In the case of Christ, he does not have physical children. He has spiritual children, and those who are partakers of the New Covenant all have spiritual life. Based on Jeremiah 31 it would seem that the New Covenant cannot be broken, and that those who are covenant members all know the Lord, have his law written on their hearts, and they all have their sins forgiven.

    Jeremiah 31:31-34 (NASB)
    31 "Behold, days are coming," declares the LORD, "when I will make a new covenant with the house of Israel and with the house of Judah,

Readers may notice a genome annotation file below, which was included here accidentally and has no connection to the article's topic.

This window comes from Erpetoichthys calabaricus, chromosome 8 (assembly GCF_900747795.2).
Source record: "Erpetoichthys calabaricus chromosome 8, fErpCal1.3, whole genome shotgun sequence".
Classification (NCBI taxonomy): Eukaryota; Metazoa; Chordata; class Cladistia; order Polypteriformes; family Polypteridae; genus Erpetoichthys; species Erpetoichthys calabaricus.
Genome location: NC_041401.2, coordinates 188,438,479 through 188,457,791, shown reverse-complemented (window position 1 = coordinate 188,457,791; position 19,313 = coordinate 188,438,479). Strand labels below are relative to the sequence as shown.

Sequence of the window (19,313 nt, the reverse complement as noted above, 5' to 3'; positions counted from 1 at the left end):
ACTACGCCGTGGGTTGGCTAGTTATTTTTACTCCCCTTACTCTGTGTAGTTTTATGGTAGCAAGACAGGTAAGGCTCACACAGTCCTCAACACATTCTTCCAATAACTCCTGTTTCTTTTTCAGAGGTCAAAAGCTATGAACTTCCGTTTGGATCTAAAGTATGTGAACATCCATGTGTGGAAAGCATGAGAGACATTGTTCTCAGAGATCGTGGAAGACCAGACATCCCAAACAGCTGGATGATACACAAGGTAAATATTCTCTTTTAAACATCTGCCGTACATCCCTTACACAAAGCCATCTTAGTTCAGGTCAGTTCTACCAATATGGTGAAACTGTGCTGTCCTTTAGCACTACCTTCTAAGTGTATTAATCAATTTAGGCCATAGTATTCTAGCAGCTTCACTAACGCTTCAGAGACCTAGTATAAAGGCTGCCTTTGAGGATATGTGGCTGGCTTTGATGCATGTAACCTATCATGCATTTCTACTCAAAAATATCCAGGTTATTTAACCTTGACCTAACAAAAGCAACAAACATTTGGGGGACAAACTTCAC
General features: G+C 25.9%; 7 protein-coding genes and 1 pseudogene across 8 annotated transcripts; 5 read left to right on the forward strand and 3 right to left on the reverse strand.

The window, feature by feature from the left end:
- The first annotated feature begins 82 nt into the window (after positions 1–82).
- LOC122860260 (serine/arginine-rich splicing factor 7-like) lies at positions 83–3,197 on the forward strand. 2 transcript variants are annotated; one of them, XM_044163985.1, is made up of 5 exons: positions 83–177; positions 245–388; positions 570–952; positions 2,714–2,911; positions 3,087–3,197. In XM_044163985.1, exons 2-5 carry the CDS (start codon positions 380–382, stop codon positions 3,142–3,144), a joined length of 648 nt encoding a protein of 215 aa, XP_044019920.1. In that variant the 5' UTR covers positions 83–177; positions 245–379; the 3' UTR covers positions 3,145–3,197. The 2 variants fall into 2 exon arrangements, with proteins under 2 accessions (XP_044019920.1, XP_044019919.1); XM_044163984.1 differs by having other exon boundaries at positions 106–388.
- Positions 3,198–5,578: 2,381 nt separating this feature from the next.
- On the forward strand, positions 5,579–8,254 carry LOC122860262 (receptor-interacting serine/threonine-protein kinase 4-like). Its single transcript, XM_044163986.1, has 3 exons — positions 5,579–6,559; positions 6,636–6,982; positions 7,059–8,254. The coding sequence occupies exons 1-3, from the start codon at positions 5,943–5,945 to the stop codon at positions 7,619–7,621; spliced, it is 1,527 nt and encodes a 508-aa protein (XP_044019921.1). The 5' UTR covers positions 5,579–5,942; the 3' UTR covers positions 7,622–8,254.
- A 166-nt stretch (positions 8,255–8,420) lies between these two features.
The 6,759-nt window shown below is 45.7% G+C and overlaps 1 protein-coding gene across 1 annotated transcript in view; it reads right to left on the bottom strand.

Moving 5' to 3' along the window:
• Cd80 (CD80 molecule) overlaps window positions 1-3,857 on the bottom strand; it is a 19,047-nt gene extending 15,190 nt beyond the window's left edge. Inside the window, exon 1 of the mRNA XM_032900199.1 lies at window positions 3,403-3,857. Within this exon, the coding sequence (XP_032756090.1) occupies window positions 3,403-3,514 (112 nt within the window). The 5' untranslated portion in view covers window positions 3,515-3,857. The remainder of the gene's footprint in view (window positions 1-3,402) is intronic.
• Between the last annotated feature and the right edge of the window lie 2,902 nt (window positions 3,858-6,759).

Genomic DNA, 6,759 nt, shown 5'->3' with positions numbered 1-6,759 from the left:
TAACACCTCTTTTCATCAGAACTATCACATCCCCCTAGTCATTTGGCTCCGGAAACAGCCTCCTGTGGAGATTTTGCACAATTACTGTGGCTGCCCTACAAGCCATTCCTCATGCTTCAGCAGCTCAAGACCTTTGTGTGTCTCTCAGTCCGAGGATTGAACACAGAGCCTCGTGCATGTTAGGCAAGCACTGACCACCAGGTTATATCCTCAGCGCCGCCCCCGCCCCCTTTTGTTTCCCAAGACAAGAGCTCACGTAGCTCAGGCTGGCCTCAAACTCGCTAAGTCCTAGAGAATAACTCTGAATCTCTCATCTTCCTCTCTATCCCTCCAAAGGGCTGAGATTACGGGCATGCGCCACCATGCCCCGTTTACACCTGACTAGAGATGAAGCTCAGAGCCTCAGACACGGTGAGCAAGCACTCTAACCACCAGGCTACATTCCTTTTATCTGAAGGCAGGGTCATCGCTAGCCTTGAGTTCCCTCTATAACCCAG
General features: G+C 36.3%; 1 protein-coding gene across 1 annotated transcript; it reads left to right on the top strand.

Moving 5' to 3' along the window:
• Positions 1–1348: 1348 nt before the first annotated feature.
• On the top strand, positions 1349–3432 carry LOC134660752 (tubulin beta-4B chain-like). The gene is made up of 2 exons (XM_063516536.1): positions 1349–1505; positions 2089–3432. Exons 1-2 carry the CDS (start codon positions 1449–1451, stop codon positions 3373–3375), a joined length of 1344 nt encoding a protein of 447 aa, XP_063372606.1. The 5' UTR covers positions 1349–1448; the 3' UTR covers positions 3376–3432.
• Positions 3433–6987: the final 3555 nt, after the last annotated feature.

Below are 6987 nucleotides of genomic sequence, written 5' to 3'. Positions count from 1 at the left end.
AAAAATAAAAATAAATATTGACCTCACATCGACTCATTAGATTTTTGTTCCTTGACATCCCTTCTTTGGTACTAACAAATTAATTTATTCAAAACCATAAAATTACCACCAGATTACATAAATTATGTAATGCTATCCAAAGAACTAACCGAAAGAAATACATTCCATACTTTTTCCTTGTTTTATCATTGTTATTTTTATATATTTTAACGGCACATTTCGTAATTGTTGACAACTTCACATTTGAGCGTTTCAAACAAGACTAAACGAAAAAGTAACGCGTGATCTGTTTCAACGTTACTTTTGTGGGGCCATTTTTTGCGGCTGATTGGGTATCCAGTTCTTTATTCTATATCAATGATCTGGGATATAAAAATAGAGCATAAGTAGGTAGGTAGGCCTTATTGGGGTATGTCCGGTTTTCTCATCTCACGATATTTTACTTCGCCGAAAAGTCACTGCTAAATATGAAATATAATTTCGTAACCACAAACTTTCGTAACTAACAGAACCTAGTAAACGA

32 not like the covenant which I made with their fathers in the day I took them by the hand to bring them out of the land of Egypt, My covenant which they broke, although I was a husband to them," declares the LORD.
    33 "But this is the covenant which I will make with the house of Israel after those days," declares the LORD, "I will put My law within them and on their heart I will write it; and I will be their God, and they shall be My people.
    34 "They will not teach again, each man his neighbor and each man his brother, saying, 'Know the LORD,' for they will all know Me, from the least of them to the greatest of them," declares the LORD, "for I will forgive their iniquity, and their sin I will remember no more."